16

A friend gave me a riddle:

#include<stdio.h>

#define TOTAL_ELEMENTS ((sizeof(array) / sizeof(array[0])))
  int array[] = {23,34,12,17,204,99,16};

  int main()
  {
      int d;
      for(d=-1;d <= (TOTAL_ELEMENTS-2);d++)
          printf("%d\n",array[d+1]);
      getchar();
      return 0;
  }

The above code is supposed to print all the array elements, what is the problem in the code (the output is nothing)? I think the loop doesn't iterate even once?

I found out that the following code does work:

#include<stdio.h>



#define TOTAL_ELEMENTS ((sizeof(array) / sizeof(array[0])))
  int array[] = {23,34,12,17,204,99,16};

  int main()
  {
      int d;
      int x = (TOTAL_ELEMENTS-2);
      for(d=-1;d <= x;d++)
          printf("%d\n",array[d+1]);
      getchar();
      return 0;
  }

I have a theory that it's something to do with the macro, but I can't put my finger on the problem.

2
35

The problem is that (TOTAL_ELEMENTS-2) is an unsigned value. When you make the comparison d <= (TOTAL_ELEMENTS-2), both values are converted to unsigned values, and the result is false.

In your second example, x is signed so there is no problem.

1
  • 5
    And thats why almost everyone write this kind if loop in a way that reduce signed/unsigned errors: for(d = 0; d < TOTAL_ELEMENTS; d++) printf("%d\n",array[d]); – Zuljin Apr 10 '11 at 12:48
8

The sizeof operator yields a result of type size_t. In the first version, you are comparing an int (signed) against a size_t (unsigned).

In the second version, you convert the size_t expression to an int by assigning it, and hence both operands of the comparison are of the same type.

3

One another way of seeing this problem as follow

#include<stdio.h>

int main() {

int i = -5;
unsigned int j = 6;

if(i < j)
  printf("-5 is less than 6");
else
  printf("-5 is greater than 6");

return 0;
}

Output is:

-5 is greater than 6

Reason: Comparing unsigned integer with signed integer will always return false.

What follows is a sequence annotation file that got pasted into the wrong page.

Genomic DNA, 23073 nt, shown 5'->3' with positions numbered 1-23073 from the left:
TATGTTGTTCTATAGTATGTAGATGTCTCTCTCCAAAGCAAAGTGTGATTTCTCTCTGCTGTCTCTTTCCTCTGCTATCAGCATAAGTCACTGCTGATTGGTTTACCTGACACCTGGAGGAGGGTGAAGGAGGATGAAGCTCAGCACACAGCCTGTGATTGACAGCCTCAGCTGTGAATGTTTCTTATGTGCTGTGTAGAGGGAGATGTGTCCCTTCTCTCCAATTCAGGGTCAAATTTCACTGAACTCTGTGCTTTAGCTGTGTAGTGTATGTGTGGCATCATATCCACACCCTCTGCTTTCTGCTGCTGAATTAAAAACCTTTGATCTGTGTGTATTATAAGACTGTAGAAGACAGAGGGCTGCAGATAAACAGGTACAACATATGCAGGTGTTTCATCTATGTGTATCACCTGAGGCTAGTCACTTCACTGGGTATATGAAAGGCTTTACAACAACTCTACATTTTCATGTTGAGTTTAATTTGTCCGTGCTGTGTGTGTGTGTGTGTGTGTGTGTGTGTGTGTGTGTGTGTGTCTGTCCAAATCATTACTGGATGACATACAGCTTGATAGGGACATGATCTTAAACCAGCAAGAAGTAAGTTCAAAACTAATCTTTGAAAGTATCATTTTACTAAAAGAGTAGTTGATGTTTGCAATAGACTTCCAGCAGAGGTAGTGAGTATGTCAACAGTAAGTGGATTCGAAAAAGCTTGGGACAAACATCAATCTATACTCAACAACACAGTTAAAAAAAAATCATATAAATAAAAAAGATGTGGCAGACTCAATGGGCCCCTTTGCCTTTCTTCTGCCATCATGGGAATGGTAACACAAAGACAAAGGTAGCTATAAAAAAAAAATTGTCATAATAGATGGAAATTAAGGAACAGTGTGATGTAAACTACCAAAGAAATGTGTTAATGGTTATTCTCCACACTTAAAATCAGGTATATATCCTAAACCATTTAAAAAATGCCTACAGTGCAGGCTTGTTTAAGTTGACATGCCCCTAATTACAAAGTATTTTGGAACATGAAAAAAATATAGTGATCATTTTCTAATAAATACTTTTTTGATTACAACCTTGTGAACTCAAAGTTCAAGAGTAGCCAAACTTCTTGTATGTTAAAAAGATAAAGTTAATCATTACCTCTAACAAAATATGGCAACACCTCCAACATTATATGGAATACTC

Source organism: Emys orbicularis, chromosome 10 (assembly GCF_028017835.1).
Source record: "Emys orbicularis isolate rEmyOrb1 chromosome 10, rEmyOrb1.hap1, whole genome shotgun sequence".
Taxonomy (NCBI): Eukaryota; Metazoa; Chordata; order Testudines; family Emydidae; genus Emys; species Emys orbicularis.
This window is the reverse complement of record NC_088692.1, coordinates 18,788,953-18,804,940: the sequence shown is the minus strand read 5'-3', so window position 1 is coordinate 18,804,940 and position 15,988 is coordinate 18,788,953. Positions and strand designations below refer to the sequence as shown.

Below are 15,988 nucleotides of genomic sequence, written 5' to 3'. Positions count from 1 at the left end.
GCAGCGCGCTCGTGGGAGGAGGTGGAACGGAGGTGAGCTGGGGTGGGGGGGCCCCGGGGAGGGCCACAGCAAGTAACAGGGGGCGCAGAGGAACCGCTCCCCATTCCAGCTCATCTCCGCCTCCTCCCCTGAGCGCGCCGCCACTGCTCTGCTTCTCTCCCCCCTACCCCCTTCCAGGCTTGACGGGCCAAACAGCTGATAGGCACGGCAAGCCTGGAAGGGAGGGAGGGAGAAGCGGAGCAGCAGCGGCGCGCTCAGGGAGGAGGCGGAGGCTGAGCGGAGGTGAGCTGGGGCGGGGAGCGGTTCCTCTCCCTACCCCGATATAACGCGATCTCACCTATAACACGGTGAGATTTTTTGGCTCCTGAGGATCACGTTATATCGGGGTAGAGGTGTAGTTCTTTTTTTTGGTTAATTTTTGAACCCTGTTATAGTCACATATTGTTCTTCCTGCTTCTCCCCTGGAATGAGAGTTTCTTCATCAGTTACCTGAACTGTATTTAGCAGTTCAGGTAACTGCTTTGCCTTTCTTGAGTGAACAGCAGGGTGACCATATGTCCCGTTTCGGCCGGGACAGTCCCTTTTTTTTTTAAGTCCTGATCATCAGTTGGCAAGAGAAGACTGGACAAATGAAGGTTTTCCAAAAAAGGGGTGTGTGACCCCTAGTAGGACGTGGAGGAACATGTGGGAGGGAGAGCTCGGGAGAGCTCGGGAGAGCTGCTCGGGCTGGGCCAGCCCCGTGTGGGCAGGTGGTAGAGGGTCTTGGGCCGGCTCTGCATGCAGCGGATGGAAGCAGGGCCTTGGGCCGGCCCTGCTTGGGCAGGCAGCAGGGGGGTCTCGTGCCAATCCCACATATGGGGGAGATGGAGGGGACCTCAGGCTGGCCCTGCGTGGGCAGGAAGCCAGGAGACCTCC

In the questioner case the sizeof returns unsigned data type but it is compared with signed data type (- is a bug)

2
  • “Comparing unsigned integer with signed integer will always return false.” This is the wrong explanation. 12 > 7U evaluates to the expected result, 1. The question has been adequately covered by interjay's answer and there is no point in adding such a fuzzy and incoherent explanation to it. – Pascal Cuoq Jul 27 '13 at 23:40
  • Yes, no doubt I agree interjay's answer fully addresses the questioner problem. In my last reply I'm just tried to show the root cause of same kind of problem with another very simple code. Also my explanation - Comparing unsigned integer with signed integer will always return false is the reason for this specific case. Thanks – SridharKritha Jul 28 '13 at 19:19
0

I run the following program without using any macro and output was nothing

#include<stdio.h>
int main()
{
  int d;
for(d=-1;d<=sizeof(int);d++)
{  
 printf("sizeof operator\n");
}
return 0;
}

So it means that problem is not in MACRO but the type of value sizeof returns. sizeof returns size of data type as size_t which is unsigned but -1 implicitly gets converted to unsigned which is 0xffffffff and is obviously greater than sizeof(int). Also look at Noncompliant Code Example (Comparison)

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